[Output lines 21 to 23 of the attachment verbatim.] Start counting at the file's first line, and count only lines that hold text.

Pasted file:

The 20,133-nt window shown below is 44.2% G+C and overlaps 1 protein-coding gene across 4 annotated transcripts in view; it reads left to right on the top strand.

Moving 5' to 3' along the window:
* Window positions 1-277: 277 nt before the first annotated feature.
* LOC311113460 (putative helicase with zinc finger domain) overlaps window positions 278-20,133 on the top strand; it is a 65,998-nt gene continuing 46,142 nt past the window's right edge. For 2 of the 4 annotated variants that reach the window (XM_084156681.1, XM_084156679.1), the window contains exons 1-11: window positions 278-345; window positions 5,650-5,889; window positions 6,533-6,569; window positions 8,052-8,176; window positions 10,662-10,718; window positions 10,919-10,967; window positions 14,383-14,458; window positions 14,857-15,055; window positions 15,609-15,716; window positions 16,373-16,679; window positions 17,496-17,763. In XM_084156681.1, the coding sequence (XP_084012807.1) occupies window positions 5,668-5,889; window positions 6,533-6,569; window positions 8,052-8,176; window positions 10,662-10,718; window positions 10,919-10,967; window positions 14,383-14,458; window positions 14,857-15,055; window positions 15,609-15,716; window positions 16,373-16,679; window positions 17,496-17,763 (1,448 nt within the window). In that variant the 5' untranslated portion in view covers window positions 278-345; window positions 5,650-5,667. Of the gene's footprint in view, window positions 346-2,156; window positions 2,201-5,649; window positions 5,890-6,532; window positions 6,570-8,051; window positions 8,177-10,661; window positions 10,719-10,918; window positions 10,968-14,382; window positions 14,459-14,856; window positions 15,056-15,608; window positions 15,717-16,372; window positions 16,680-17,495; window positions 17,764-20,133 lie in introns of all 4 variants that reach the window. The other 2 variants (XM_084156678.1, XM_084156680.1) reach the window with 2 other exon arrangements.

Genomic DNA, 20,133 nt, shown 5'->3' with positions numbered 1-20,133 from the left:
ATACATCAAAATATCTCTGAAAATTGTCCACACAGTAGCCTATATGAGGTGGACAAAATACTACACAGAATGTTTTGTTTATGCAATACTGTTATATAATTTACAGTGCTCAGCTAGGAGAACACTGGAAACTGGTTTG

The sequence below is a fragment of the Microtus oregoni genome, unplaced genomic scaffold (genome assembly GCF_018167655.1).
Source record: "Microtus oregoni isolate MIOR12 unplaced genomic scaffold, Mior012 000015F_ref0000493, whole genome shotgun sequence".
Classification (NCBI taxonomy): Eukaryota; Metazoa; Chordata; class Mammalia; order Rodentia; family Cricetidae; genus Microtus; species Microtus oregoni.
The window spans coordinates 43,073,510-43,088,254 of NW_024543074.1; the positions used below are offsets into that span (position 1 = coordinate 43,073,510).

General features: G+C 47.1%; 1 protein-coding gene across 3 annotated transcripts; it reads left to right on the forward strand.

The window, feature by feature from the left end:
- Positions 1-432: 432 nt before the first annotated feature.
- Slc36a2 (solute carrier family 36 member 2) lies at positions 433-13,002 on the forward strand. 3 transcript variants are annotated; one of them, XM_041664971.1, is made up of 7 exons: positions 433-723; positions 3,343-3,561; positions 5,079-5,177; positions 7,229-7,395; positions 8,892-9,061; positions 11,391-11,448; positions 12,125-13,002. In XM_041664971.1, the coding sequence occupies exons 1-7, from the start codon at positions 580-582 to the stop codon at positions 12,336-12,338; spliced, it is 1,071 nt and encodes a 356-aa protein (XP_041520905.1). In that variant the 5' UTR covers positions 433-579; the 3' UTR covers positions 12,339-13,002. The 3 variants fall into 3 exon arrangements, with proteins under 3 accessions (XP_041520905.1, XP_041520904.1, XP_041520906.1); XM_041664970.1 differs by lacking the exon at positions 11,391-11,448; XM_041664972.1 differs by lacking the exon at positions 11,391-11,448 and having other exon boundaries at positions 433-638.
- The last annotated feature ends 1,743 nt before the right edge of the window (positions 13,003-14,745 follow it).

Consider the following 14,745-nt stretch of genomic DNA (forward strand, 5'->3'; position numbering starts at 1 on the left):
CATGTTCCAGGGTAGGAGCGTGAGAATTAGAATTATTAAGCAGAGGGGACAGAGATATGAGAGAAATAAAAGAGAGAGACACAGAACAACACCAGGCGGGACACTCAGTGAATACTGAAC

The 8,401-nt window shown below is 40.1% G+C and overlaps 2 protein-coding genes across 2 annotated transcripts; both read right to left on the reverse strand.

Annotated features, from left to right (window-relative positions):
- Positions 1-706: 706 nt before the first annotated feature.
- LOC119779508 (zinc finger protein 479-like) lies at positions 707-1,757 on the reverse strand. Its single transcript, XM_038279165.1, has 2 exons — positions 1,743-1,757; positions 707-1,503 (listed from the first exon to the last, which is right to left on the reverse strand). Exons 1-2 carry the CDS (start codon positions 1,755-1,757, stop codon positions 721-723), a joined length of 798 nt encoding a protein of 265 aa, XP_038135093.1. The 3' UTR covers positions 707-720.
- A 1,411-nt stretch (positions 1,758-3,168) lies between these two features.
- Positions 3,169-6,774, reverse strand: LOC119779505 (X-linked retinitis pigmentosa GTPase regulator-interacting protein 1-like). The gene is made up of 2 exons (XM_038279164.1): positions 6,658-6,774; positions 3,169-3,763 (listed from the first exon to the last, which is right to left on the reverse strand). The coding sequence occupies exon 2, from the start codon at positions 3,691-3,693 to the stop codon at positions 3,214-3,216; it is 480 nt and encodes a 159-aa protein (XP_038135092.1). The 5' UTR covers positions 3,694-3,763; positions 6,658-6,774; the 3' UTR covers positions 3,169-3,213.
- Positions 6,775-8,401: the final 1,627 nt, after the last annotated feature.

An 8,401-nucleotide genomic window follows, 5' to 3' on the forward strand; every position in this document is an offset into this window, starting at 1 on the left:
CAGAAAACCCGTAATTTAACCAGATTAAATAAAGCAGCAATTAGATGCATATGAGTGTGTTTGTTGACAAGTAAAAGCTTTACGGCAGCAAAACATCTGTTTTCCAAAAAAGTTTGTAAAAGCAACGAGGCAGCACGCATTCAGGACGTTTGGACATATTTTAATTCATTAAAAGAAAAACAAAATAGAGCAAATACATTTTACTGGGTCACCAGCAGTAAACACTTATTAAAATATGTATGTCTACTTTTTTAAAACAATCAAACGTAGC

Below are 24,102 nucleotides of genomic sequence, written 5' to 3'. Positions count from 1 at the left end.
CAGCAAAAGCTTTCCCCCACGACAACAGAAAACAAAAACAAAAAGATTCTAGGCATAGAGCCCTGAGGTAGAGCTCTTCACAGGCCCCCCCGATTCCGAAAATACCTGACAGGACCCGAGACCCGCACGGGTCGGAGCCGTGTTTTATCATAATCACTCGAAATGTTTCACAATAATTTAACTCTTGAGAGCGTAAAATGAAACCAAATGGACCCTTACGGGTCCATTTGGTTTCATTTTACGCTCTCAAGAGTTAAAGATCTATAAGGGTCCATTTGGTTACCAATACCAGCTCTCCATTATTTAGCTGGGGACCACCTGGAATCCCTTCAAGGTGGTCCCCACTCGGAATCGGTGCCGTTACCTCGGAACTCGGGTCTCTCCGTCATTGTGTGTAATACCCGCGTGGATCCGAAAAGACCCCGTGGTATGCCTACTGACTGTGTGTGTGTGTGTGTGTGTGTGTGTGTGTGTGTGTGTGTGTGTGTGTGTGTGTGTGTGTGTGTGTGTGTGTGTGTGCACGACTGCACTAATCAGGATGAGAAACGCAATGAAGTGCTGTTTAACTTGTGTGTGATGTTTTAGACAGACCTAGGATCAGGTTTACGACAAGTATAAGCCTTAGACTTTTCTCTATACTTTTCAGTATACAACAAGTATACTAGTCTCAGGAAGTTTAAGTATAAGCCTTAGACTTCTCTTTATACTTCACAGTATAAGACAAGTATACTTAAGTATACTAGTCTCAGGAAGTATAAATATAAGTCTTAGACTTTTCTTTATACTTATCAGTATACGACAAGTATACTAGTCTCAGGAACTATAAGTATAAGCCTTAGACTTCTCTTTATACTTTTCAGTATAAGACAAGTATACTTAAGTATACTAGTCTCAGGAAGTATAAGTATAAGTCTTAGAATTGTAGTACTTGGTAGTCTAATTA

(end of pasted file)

- LOC119779508 (zinc finger protein 479-like) lies at positions 707-1,757 on the reverse strand. Its single transcript, XM_038279165.1, has 2 exons — positions 1,743-1,757; positions 707-1,503 (listed from the first exon to the last, which is right to left on the reverse strand). Exons 1-2 carry the CDS (start codon positions 1,755-1,757, stop codon positions 721-723), a joined length of 798 nt encoding a protein of 265 aa, XP_038135093.1. The 3' UTR covers positions 707-720.
- A 1,411-nt stretch (positions 1,758-3,168) lies between these two features.
- Positions 3,169-6,774, reverse strand: LOC119779505 (X-linked retinitis pigmentosa GTPase regulator-interacting protein 1-like). The gene is made up of 2 exons (XM_038279164.1): positions 6,658-6,774; positions 3,169-3,763 (listed from the first exon to the last, which is right to left on the reverse strand). The coding sequence occupies exon 2, from the start codon at positions 3,691-3,693 to the stop codon at positions 3,214-3,216; it is 480 nt and encodes a 159-aa protein (XP_038135092.1). The 5' UTR covers positions 3,694-3,763; positions 6,658-6,774; the 3' UTR covers positions 3,169-3,213.